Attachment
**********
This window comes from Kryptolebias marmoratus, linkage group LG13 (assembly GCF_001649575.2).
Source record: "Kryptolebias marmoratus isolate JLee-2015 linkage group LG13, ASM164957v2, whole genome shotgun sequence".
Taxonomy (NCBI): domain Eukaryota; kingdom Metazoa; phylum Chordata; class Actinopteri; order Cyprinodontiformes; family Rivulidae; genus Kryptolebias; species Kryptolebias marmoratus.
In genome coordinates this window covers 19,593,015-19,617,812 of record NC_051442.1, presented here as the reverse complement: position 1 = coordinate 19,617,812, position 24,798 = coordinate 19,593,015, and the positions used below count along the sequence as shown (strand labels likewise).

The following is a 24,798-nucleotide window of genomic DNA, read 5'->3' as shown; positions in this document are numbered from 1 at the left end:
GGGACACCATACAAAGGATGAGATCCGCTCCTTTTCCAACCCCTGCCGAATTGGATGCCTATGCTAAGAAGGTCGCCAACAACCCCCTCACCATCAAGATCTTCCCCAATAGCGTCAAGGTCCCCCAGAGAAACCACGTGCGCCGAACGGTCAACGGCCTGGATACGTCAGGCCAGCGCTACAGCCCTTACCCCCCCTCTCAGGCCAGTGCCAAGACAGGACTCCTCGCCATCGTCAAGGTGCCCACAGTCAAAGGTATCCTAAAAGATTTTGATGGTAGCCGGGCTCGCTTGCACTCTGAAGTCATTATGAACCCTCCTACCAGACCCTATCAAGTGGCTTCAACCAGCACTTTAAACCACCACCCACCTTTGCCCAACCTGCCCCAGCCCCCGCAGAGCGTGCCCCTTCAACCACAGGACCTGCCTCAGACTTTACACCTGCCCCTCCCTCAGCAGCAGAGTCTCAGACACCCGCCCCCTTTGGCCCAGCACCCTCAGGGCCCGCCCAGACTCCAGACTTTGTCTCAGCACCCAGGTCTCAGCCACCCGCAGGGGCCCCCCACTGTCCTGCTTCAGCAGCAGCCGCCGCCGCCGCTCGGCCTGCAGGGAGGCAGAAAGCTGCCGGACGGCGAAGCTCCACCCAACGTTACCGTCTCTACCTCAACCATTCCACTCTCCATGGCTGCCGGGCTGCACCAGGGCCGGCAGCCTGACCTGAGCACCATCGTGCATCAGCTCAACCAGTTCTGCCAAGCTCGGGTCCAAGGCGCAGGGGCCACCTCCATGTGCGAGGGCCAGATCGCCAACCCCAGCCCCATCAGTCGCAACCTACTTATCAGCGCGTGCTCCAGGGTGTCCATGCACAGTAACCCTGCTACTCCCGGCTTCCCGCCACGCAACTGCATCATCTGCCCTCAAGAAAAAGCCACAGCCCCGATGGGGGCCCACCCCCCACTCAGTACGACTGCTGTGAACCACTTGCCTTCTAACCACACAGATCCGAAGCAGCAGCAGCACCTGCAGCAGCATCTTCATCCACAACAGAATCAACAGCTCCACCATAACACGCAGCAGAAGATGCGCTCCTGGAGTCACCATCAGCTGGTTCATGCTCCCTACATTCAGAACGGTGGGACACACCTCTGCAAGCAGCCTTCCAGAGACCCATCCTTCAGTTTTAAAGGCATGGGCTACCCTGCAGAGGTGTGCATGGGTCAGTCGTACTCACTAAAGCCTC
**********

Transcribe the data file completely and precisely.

This window comes from Kryptolebias marmoratus, linkage group LG13 (assembly GCF_001649575.2).
Source record: "Kryptolebias marmoratus isolate JLee-2015 linkage group LG13, ASM164957v2, whole genome shotgun sequence".
Taxonomy (NCBI): domain Eukaryota; kingdom Metazoa; phylum Chordata; class Actinopteri; order Cyprinodontiformes; family Rivulidae; genus Kryptolebias; species Kryptolebias marmoratus.
In genome coordinates this window covers 19,593,015-19,617,812 of record NC_051442.1, presented here as the reverse complement: position 1 = coordinate 19,617,812, position 24,798 = coordinate 19,593,015, and the positions used below count along the sequence as shown (strand labels likewise).

The following is a 24,798-nucleotide window of genomic DNA, read 5'->3' as shown; positions in this document are numbered from 1 at the left end:
GGGACACCATACAAAGGATGAGATCCGCTCCTTTTCCAACCCCTGCCGAATTGGATGCCTATGCTAAGAAGGTCGCCAACAACCCCCTCACCATCAAGATCTTCCCCAATAGCGTCAAGGTCCCCCAGAGAAACCACGTGCGCCGAACGGTCAACGGCCTGGATACGTCAGGCCAGCGCTACAGCCCTTACCCCCCCTCTCAGGCCAGTGCCAAGACAGGACTCCTCGCCATCGTCAAGGTGCCCACAGTCAAAGGTATCCTAAAAGATTTTGATGGTAGCCGGGCTCGCTTGCACTCTGAAGTCATTATGAACCCTCCTACCAGACCCTATCAAGTGGCTTCAACCAGCACTTTAAACCACCACCCACCTTTGCCCAACCTGCCCCAGCCCCCGCAGAGCGTGCCCCTTCAACCACAGGACCTGCCTCAGACTTTACACCTGCCCCTCCCTCAGCAGCAGAGTCTCAGACACCCGCCCCCTTTGGCCCAGCACCCTCAGGGCCCGCCCAGACTCCAGACTTTGTCTCAGCACCCAGGTCTCAGCCACCCGCAGGGGCCCCCCACTGTCCTGCTTCAGCAGCAGCCGCCGCCGCCGCTCGGCCTGCAGGGAGGCAGAAAGCTGCCGGACGGCGAAGCTCCACCCAACGTTACCGTCTCTACCTCAACCATTCCACTCTCCATGGCTGCCGGGCTGCACCAGGGCCGGCAGCCTGACCTGAGCACCATCGTGCATCAGCTCAACCAGTTCTGCCAAGCTCGGGTCCAAGGCGCAGGGGCCACCTCCATGTGCGAGGGCCAGATCGCCAACCCCAGCCCCATCAGTCGCAACCTACTTATCAGCGCGTGCTCCAGGGTGTCCATGCACAGTAACCCTGCTACTCCCGGCTTCCCGCCACGCAACTGCATCATCTGCCCTCAAGAAAAAGCCACAGCCCCGATGGGGGCCCACCCCCCACTCAGTACGACTGCTGTGAACCACTTGCCTTCTAACCACACAGATCCGAAGCAGCAGCAGCACCTGCAGCAGCATCTTCATCCACAACAGAATCAACAGCTCCACCATAACACGCAGCAGAAGATGCGCTCCTGGAGTCACCATCAGCTGGTTCATGCTCCCTACATTCAGAACGGTGGGACACACCTCTGCAAGCAGCCTTCCAGAGACCCATCCTTCAGTTTTAAAGGCATGGGCTACCCTGCAGAGGTGTGCATGGGTCAGTCGTACTCACTAAAGCCTC